A printable list of thyroid disease risk factors and symptoms is featured online at http://www.thyroidawarenessmonth.com/thyroid-symptoms.htm.
2. Check Your Own Neck
You can potentially detect a thyroid abnormality early by follow these steps to check your neck.
1. Stand in front of a mirror
2. Stretch your neck back
3. Swallow water
4. Look for enlargement in your neck (below the Adam's Apple, above the collar bone)
5. Feel the area to confirm enlargement or bump
6. If any problem is detected, see an doctor
Says Shomon, "There are definitely people who have discovered their own thyroid problems after noticing a lump or swelling in the neck, where the thyroid gland is located. But remember that checking your neck is similar to breast self-exams, in that it's not conclusive. So a thorough examination by a physician is always needed to diagnose or rule out thyroid disease."
3. Get the Right Blood Tests
When it comes to thyroid diagnosis, most conventional doctors rely on the TSH -- Thyroid Stimulating Hormone -- test. But keep in mind, the "typical" normal range, which runs from about .5 to 5.5, is controversial. Many endocrinologists and physicians believe that levels above 2.5 are evidence of a thyroid condition. Millions of people, however, fall into the limbo between 2.5 and 5.5, where doctors wrongly claim they are "normal," and fail to diagnose and treat symptoms. If you don't feel well, and your TSH is in "limbo" and your doctor won't treat you, get another opinion. Also, keep in mind that forward-thinking doctors don't just test TSH, they test Free T4, Free T3 to get a more complete picture of thyroid function. A thyroid autoimmune antibodies panel can also identify thyroid diseases as well. So ask your physician for these additional blood tests, and consider treatment if levels are borderline or abnormal.
Says Shomon, "Unfortunately, some patients are unable to get anything but a TSH test. If that's the situation, many patients don't realize that in most states, they can actually order their own thyroid blood tests without their doctor's involvement. It gives people an option if they're being stonewalled by doctors, insurance companies or HMOs."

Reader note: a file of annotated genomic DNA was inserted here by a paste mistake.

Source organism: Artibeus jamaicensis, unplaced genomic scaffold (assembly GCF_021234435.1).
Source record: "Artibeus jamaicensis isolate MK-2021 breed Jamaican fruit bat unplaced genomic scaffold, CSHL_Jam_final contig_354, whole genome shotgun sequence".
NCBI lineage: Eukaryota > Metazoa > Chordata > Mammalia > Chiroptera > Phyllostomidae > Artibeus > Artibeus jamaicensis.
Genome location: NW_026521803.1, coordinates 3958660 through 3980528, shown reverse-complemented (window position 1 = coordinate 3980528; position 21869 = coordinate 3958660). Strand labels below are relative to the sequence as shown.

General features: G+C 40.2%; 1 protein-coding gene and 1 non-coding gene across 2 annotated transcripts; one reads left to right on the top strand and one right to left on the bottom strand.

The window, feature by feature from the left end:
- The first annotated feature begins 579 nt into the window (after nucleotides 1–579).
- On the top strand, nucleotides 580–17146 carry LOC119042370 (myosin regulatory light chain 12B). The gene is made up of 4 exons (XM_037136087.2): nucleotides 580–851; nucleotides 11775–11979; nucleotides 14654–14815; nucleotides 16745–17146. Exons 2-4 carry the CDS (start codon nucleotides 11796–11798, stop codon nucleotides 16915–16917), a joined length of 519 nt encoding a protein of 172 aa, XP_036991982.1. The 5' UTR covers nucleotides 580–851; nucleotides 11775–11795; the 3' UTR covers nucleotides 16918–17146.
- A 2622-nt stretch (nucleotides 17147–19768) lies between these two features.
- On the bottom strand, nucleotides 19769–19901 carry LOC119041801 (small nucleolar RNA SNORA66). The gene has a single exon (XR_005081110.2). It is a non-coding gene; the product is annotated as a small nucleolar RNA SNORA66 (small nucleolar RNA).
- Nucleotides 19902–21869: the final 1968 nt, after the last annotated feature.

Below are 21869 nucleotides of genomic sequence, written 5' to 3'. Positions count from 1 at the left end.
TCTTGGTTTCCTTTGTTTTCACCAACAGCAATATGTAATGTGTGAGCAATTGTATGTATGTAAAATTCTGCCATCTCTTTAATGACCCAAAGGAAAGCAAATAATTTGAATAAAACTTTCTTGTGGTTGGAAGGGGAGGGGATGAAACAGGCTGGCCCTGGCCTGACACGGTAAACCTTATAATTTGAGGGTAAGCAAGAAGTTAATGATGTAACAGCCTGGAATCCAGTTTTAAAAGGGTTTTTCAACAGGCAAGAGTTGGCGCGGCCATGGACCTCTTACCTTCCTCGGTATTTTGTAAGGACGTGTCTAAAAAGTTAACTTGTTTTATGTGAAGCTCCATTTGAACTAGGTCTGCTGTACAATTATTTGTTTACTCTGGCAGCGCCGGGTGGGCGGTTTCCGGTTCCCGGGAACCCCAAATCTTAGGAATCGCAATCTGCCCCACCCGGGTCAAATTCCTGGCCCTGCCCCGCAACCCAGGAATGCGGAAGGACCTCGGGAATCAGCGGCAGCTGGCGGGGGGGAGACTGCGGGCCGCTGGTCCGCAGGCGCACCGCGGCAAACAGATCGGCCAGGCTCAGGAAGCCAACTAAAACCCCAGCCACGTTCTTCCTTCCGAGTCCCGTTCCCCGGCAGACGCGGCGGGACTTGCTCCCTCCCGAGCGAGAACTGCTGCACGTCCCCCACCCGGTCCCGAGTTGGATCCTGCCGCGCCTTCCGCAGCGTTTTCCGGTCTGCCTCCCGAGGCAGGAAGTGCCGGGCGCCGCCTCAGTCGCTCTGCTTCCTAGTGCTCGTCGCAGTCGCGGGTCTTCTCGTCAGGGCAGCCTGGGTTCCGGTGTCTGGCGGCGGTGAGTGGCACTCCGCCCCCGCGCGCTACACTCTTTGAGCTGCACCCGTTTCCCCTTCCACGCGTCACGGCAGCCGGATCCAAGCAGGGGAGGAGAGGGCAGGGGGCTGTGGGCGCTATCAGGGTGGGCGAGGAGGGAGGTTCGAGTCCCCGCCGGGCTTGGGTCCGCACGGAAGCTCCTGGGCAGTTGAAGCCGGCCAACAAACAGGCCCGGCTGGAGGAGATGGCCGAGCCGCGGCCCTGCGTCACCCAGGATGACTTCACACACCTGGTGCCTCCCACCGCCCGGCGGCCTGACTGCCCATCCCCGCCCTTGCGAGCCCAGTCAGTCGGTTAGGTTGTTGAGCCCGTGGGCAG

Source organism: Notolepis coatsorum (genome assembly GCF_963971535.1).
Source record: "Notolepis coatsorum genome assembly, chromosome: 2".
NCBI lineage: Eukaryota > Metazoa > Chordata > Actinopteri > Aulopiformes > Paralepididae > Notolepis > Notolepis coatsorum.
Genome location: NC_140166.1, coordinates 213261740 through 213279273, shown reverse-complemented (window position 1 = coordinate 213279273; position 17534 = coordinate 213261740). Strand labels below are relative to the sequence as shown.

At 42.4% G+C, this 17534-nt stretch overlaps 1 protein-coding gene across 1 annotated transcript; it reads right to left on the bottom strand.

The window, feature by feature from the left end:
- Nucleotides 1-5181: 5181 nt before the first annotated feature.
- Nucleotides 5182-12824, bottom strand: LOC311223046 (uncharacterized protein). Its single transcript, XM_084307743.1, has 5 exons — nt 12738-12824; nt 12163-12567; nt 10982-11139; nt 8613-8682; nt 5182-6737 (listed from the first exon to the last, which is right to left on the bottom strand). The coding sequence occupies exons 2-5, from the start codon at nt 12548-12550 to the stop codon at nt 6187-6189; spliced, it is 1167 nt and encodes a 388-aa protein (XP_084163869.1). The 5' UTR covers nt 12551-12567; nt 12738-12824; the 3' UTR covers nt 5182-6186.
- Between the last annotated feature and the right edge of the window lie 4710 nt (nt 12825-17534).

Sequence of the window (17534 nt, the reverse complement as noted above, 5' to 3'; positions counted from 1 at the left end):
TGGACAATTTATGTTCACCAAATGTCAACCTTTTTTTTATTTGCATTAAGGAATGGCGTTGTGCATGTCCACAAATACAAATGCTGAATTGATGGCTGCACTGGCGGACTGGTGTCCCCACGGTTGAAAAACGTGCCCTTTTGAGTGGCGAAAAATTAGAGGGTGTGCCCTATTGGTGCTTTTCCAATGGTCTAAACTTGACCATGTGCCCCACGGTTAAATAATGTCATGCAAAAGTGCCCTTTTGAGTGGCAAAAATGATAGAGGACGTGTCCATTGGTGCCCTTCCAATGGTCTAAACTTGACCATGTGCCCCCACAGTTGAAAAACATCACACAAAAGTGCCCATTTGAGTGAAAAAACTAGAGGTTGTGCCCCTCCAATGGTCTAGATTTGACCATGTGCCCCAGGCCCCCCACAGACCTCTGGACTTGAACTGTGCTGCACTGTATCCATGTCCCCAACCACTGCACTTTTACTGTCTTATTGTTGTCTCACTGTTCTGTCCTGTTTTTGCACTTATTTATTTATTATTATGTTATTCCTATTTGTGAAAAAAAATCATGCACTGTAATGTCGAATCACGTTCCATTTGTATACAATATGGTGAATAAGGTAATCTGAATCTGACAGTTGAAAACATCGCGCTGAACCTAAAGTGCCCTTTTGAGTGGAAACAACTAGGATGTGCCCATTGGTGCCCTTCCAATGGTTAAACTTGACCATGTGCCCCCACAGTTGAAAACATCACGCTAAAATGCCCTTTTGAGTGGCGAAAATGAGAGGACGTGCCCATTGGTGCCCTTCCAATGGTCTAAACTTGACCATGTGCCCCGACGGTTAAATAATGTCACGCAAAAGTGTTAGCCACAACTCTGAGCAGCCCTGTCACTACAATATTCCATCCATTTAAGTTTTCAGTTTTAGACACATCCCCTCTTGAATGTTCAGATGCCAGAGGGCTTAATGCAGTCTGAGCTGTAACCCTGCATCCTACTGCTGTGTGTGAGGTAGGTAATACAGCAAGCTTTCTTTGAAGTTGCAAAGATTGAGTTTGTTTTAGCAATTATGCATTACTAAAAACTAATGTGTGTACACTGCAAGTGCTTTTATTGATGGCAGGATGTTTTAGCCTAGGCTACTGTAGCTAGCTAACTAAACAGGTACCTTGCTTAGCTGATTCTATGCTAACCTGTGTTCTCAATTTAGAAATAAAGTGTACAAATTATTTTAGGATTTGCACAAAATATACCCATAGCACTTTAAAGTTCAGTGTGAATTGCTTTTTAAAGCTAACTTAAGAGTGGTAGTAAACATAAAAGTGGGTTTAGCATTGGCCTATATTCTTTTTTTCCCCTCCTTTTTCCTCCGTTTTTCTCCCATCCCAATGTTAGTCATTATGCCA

Patients who want information on ordering their own thyroid tests can visit http://www.thyroidawarenessmonth.com/tshtest.htm online.
4. Get a Thorough Clinical Thyroid Examination
Blood tests are only a part of the equation. The challenging part of thyroid diagnosis comes in the clinical thyroid exam. During a thorough thyroid exam, the doctor include:
- Feel (known as "palpate") your neck for thyroid abnormalities
- Listen to your thyroid using a stethoscope.
- Test your reflexes
- Check your heart rate, rhythm and blood pressure
- Measure your weight, and discuss changes
- Measure body temperature
- Examine your face for puffiness and eyebrow loss
- Examine your eyes for protrusion, eyelid retraction and other potentially thyroid-related signs
- Discuss changes in the quality/quantity of your hair
- Examine your skin, for hives, lesions or roughness on the shins, and blister-like bumps on the face
- Note any tremor, shakiness, slowness in movement or speech, hoarseness of voice, and swelling of hands/feet
- Discuss your personal and family history of thyroid and autoimmune disease
- Listen carefully to your medical history, and your symptoms